Feds planning to push back delivery date for new fighter jets: sources

The Liberals had planned to buy 18 Super Hornets

Industry sources say the Trudeau government is preparing to push back the expected delivery date of a new fighter jet to replace Canada’s aging CF-18 fleet.

The Liberals said last year that they planned to start receiving new fighters in about five years, or around 2021, at which point the 30-year-old CF-18s would start being phased out.

But several sources tell The Canadian Press that defence officials don’t expect the first new plane to be delivered for another eight years, which would put the time frame around 2026.

The sources, speaking on condition of anonymity because of the sensitivity of the issue, would not speculate on why the delivery schedule was being changed.

But the decision could have major financial implications if it means having to sink even more money into the CF-18s than the hundreds of millions already set aside to keep them flying into the next decade.

Some are also wondering whether the Liberals, who had promised to launch a formal fighter-jet competition before the 2019 election, now plan to hold off until after Canadians go to the polls.

News of the expected delay comes as the government is moving ahead on the purchase of used fighter jets from Australia instead of brand-new Super Hornets from Boeing to temporarily bolster Canada’s CF-18 fleet.

The Liberals had planned to buy 18 Super Hornets, at an estimated cost of $6 billion, until Boeing launched a trade dispute against Canadian rival Bombardier.

Australia’s F-18s are almost certain to be cheaper than Super Hornets, and easier to incorporate into the existing fleet, since they are almost identical to Canada’s own CF-18s.

But the used jets are 30 years old — the same vintage as the CF-18s — and will need significant upgrades to continue flying into the next decade.

The government is also wrestling with how best to sell Canadians on the idea of buying used fighter jets after the disaster that followed the purchase of second-hand British submarines in the 1990s.

Government and industry sources say there are concerns the decision will resurrect memories of the four subs Canada bought from the U.K., one of which caught fire while crossing the Atlantic, killing a naval officer.

The government has also been forced to sink billions into the vessels to address a multitude of technical problems over the years, which has kept them docked more often than they have been at sea.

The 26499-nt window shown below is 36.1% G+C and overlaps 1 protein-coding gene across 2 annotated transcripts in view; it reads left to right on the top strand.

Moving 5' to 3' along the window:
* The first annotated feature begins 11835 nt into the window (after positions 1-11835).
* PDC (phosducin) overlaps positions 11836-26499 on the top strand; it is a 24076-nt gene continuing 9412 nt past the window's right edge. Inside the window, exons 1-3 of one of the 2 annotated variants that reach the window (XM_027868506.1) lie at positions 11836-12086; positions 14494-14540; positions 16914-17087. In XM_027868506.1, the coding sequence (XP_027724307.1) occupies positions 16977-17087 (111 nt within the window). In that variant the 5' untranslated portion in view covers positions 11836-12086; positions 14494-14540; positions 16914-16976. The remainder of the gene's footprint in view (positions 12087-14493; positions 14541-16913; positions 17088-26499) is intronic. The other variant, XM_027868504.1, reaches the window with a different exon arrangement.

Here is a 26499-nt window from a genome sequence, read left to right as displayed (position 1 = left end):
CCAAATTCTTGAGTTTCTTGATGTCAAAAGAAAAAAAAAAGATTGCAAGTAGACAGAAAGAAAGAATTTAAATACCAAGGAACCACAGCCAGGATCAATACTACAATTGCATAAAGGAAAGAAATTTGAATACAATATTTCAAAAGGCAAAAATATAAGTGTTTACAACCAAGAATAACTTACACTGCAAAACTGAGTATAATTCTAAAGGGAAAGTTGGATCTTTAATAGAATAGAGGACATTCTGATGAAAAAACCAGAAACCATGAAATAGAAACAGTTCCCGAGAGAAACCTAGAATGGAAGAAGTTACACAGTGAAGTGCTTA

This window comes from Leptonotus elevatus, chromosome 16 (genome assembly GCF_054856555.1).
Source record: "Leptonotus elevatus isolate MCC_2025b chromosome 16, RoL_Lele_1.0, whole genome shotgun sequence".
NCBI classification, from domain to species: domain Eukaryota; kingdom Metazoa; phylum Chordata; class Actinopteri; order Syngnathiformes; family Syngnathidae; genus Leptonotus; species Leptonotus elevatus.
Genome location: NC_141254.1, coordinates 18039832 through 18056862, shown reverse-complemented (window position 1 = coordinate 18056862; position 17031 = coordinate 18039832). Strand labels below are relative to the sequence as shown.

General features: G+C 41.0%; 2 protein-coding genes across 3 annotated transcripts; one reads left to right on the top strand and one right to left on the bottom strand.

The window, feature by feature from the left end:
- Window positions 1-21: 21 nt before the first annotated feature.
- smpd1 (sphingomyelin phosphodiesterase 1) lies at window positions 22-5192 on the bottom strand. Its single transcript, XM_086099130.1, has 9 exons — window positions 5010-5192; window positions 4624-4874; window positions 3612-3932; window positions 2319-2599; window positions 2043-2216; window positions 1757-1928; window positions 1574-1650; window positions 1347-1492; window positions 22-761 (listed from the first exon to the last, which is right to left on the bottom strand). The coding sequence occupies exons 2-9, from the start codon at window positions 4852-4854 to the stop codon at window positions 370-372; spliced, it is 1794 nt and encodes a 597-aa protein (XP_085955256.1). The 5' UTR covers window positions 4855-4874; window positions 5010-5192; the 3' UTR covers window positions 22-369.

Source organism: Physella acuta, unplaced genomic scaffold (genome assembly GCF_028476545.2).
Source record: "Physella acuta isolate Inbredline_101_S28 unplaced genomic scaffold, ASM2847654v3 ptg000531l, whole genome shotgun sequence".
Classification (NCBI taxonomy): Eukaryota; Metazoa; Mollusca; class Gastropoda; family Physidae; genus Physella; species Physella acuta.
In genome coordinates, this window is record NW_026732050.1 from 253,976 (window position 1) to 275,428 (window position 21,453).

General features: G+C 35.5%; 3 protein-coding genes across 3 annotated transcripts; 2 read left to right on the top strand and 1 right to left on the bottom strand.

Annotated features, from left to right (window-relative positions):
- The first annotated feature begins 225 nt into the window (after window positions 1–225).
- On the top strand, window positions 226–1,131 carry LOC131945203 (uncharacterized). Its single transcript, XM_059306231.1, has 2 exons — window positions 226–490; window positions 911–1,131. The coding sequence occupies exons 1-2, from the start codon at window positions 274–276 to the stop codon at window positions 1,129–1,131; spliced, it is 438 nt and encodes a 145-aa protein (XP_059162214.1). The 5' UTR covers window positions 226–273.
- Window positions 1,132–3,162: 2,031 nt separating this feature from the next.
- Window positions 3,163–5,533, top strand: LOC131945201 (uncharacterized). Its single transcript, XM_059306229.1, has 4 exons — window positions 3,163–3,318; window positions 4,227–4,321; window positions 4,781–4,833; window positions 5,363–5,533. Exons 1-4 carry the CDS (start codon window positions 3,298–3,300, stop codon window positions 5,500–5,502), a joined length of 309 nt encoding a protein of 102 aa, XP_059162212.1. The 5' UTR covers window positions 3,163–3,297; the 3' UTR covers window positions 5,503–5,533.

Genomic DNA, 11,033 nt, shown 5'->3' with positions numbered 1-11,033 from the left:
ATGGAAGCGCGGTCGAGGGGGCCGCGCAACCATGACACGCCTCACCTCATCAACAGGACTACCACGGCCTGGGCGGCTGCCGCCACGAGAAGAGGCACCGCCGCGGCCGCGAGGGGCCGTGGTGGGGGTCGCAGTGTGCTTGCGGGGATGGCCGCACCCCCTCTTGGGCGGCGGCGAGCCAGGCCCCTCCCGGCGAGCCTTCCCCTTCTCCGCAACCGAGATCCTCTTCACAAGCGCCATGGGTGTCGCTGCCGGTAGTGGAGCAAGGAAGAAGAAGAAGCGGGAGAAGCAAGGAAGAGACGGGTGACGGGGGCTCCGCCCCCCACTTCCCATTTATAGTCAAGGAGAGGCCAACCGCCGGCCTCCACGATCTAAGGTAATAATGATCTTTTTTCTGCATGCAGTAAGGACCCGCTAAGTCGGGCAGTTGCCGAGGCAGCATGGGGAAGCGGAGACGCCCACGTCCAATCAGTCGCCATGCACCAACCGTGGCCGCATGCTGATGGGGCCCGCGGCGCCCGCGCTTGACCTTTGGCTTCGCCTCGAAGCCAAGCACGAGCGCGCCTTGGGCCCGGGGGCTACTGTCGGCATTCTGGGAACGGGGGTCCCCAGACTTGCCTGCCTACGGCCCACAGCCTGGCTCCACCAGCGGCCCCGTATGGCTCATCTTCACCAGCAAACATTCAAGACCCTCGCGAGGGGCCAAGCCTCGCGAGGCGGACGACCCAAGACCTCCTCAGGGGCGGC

Like us on Facebook and follow us on Twitter.

Just Posted

UPDATED Serious collision between Devon and Leduc causes road closure

UPDATED Leduc RCMP say one person dead in head-on collision, road conditions likely involved

Valuable rings stolen out of car in Thorsby Mar. 22

Thorsby/Breton RCMP seek to recover special stolen items

Hockey player inducted into Wetaskiwin and County Sports Hall of Fame

Rod Fonteyne spent his life engaged in a sport he loved

Wetaskiwin figure skating carnival

Wetaskiwin skaters show their skills

Councillors hope to avoid Saskatchewan’s violence amid rural crime trend

RCMP presents open house results to County of Wetaskiwin

Wetaskiwin figure skating carnival

Wetaskiwin skaters show their skills

Canada’s Kaetlyn Osmond wins figure skating world title

The 22-year-old fwon the women’s singles crown with her Black Swan routine

Calgary police investigate man posing as Calgary firefighter

Calgary police are looking for information on a suspect who stole a firefighter’s ID

Alberta tells B.C. to stop opposing pipelines if it doesn’t like gas prices

John Horgan said he would like to see the federal government step in to deal with high gas prices.

Uber self-driving crash video calls safety, rules into question

Experts say footage shows that vehicle’s sensors should have spotted pedestrian, initiated braking

Bashaw RCMP arrest man wanted in several crimes

Variety of criminal charges, including vehicle theft, facing-29-year-old man caught in Alix

Valuable rings stolen out of car in Thorsby Mar. 22

Thorsby/Breton RCMP seek to recover special stolen items

Alberta’s budget sets path to balance

The Alberta Government announced the 2018 budget on March 22

McMaster out, Bolton in as Trump’s national security adviser

President Donald is replacing National security adviser H.R. McMaster with John Bolton

Most Read